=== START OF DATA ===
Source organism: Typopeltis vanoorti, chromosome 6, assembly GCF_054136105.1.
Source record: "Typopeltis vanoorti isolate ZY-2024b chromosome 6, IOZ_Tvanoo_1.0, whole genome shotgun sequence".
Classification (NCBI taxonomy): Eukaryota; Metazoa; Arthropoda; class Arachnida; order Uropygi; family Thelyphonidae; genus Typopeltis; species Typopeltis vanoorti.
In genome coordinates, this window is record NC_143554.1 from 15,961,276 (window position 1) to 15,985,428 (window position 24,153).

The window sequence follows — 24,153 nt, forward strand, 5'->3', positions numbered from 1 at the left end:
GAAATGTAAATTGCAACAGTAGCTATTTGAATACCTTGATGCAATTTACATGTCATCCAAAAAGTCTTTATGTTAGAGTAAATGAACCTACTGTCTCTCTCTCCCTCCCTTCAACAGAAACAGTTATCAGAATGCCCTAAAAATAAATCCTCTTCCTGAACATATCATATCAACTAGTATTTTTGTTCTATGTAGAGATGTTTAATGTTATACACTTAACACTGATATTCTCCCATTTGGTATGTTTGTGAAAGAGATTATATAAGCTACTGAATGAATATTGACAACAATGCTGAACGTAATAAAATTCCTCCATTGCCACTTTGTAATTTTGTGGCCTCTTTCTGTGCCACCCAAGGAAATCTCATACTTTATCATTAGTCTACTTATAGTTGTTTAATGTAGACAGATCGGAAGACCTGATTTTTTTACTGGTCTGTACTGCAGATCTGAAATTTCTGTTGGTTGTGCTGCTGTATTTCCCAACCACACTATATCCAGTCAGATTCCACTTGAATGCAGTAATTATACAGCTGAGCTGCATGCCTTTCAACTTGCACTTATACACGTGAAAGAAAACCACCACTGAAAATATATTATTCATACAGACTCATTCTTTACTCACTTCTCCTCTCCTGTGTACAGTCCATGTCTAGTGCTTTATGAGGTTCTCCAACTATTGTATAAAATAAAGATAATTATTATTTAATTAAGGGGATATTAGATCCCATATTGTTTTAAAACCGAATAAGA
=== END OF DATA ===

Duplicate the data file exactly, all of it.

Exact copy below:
Source organism: Typopeltis vanoorti, chromosome 6, assembly GCF_054136105.1.
Source record: "Typopeltis vanoorti isolate ZY-2024b chromosome 6, IOZ_Tvanoo_1.0, whole genome shotgun sequence".
Classification (NCBI taxonomy): Eukaryota; Metazoa; Arthropoda; class Arachnida; order Uropygi; family Thelyphonidae; genus Typopeltis; species Typopeltis vanoorti.
In genome coordinates, this window is record NC_143554.1 from 15,961,276 (window position 1) to 15,985,428 (window position 24,153).

The window sequence follows — 24,153 nt, forward strand, 5'->3', positions numbered from 1 at the left end:
GAAATGTAAATTGCAACAGTAGCTATTTGAATACCTTGATGCAATTTACATGTCATCCAAAAAGTCTTTATGTTAGAGTAAATGAACCTACTGTCTCTCTCTCCCTCCCTTCAACAGAAACAGTTATCAGAATGCCCTAAAAATAAATCCTCTTCCTGAACATATCATATCAACTAGTATTTTTGTTCTATGTAGAGATGTTTAATGTTATACACTTAACACTGATATTCTCCCATTTGGTATGTTTGTGAAAGAGATTATATAAGCTACTGAATGAATATTGACAACAATGCTGAACGTAATAAAATTCCTCCATTGCCACTTTGTAATTTTGTGGCCTCTTTCTGTGCCACCCAAGGAAATCTCATACTTTATCATTAGTCTACTTATAGTTGTTTAATGTAGACAGATCGGAAGACCTGATTTTTTTACTGGTCTGTACTGCAGATCTGAAATTTCTGTTGGTTGTGCTGCTGTATTTCCCAACCACACTATATCCAGTCAGATTCCACTTGAATGCAGTAATTATACAGCTGAGCTGCATGCCTTTCAACTTGCACTTATACACGTGAAAGAAAACCACCACTGAAAATATATTATTCATACAGACTCATTCTTTACTCACTTCTCCTCTCCTGTGTACAGTCCATGTCTAGTGCTTTATGAGGTTCTCCAACTATTGTATAAAATAAAGATAATTATTATTTAATTAAGGGGATATTAGATCCCATATTGTTTTAAAACCGAATAAGA